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Validated analysis of wheeling suspension bridge

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dc.contributor.author Spyrakos, CC en
dc.contributor.author Kemp, EL en
dc.contributor.author Venkatareddy, R en
dc.date.accessioned 2014-03-01T01:15:23Z
dc.date.available 2014-03-01T01:15:23Z
dc.date.issued 1999 en
dc.identifier.issn 10840702 en
dc.identifier.uri http://hdl.handle.net/123456789/13464
dc.subject Computational Techniques en
dc.subject Nondestructive Testing en
dc.subject Seismic Analysis en
dc.subject Static Analysis en
dc.subject Structure Analysis en
dc.subject United States en
dc.subject American Association of State Highway and Transportation Officials en
dc.subject Present Day en
dc.subject.other Beams and girders en
dc.subject.other Earthquakes en
dc.subject.other Loads (forces) en
dc.subject.other Nondestructive examination en
dc.subject.other Seismology en
dc.subject.other Stresses en
dc.subject.other Structural analysis en
dc.subject.other Trusses en
dc.subject.other Seismic analysis en
dc.subject.other Static analysis en
dc.subject.other Suspension bridges en
dc.title Validated analysis of wheeling suspension bridge en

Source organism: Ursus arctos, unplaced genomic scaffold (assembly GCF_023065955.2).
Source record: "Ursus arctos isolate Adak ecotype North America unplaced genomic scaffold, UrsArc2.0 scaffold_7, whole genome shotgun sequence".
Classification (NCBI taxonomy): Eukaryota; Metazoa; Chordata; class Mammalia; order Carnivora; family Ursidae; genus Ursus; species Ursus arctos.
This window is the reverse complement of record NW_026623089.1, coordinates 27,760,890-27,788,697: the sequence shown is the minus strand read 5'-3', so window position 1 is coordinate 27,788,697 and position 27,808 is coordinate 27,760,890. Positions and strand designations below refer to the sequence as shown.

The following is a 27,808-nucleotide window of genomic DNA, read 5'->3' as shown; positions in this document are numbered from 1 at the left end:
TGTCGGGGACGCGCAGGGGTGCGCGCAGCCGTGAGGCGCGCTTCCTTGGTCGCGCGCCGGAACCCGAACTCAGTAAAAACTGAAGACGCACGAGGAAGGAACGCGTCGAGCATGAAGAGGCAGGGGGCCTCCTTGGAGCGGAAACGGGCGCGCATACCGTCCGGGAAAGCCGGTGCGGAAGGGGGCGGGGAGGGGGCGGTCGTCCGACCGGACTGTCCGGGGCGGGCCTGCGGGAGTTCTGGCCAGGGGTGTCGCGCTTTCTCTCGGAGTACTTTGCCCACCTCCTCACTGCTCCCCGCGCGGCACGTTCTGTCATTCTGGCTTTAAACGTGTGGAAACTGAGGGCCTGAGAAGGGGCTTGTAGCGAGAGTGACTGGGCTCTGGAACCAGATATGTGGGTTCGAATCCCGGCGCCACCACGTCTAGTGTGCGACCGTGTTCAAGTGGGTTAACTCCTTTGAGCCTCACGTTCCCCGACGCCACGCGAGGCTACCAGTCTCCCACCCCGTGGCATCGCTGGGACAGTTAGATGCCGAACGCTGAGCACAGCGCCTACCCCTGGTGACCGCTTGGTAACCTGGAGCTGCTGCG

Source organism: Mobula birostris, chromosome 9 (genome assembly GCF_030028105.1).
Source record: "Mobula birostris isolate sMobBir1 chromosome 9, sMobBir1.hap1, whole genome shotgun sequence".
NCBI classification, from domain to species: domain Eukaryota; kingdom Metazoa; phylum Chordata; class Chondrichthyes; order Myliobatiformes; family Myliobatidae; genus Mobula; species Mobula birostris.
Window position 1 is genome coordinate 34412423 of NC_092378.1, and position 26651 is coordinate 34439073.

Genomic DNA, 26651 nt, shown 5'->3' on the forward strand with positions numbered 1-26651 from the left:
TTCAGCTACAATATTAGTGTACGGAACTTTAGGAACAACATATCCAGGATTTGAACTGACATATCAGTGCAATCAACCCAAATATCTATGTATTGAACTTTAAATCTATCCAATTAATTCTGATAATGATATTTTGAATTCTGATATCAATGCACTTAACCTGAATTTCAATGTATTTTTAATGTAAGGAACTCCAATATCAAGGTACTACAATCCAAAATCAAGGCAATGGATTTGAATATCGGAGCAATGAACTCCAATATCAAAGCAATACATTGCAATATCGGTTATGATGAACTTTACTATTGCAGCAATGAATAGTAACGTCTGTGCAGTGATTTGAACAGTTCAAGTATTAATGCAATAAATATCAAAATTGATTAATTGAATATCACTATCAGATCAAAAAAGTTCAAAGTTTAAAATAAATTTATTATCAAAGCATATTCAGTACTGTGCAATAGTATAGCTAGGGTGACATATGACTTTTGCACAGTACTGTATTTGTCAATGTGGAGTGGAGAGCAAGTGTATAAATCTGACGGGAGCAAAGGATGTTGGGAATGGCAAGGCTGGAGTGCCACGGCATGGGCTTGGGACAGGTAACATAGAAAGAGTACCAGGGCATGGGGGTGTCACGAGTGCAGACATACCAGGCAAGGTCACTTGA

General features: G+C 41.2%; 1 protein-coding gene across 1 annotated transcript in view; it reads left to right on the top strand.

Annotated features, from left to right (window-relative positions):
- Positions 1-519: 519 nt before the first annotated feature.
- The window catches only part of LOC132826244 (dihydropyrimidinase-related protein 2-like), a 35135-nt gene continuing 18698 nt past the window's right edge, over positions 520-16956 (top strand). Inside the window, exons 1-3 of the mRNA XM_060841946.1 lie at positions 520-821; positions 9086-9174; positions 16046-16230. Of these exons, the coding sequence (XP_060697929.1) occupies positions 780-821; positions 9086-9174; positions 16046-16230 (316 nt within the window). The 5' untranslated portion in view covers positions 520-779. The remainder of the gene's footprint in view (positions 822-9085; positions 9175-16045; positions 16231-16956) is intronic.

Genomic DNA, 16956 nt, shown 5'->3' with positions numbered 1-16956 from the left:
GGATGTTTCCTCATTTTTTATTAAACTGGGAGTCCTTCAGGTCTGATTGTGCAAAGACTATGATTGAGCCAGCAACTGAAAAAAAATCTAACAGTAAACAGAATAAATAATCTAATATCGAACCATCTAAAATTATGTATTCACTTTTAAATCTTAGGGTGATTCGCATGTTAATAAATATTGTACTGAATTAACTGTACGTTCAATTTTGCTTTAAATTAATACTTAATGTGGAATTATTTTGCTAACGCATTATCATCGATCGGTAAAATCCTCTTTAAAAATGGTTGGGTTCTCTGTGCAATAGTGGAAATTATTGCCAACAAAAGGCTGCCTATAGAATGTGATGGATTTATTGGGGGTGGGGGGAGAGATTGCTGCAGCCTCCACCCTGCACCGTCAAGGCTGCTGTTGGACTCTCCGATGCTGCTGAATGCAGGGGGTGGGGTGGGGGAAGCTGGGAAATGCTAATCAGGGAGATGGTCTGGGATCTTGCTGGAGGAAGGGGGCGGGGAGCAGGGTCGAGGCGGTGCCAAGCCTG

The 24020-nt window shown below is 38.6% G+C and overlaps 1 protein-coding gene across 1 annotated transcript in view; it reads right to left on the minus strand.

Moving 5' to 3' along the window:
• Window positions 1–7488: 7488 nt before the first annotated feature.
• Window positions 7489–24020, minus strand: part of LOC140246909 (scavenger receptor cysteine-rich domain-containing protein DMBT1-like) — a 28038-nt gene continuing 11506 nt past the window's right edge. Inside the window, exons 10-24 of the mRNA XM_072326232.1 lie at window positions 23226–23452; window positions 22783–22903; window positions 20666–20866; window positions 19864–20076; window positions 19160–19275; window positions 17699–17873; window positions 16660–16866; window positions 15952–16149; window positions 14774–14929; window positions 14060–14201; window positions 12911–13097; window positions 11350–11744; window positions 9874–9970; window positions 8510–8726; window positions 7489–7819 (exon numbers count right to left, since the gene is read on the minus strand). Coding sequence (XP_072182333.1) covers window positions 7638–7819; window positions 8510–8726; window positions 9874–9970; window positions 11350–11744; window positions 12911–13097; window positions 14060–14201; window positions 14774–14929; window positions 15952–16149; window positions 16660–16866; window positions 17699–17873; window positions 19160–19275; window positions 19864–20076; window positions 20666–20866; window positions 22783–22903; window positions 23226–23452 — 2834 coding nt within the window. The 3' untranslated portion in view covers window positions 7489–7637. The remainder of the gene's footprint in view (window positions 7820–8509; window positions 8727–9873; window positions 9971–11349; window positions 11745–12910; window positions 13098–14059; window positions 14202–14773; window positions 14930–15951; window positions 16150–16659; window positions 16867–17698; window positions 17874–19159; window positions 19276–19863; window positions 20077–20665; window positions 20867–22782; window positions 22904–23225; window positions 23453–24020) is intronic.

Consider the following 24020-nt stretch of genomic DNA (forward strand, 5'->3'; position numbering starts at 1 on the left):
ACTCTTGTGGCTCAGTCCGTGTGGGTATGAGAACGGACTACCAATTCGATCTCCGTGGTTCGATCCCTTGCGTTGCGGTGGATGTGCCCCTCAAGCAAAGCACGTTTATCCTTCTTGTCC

heal.type journalArticle en
heal.identifier.primary 10.1061/(ASCE)1084-0702(1999)4:1(1) en
heal.identifier.secondary http://dx.doi.org/10.1061/(ASCE)1084-0702(1999)4:1(1) en
heal.publicationDate 1999 en
heal.abstract The historic Wheeling suspension bridge over the Ohio River is one of the 57 long-span suspension bridges in operation in the United States. The bridge was designed and constructed in 1849 by Charles Ellet, Jr., who rightfully may be considered the father of the modern American suspension bridge. Despite the fact that the bridge was not designed to carry today's live loads, the bridge has served as a vital link across the Ohio River for nearly a century and a half. This paper represents the first comprehensive structural analysis using modern computer techniques and in situ nondestructive testing evaluation of this bridge. Static analysis showed that deflections and stresses caused by present-day loading conditions are within allowable limits. Rating factors demonstrated that none of the structural members are overstressed by the posted live load. Seismic analysis to the American Association of State Highway and Transportation Officials loads showed little damage, which was confined to floor beams at the east tower. Analysis using historic earthquakes showed localized damage of floor beams and diagonal floor ties at the east tower and top chords of the stiffening truss at midspan. The methodology developed could be applied to a wide range of cable suspension bridges. ©ASCE. en
heal.journalName Journal of Bridge Engineering en
dc.identifier.doi 10.1061/(ASCE)1084-0702(1999)4:1(1) en
dc.identifier.volume 4 en
dc.identifier.issue 1 en
dc.identifier.spage 1 en
dc.identifier.epage 7 en


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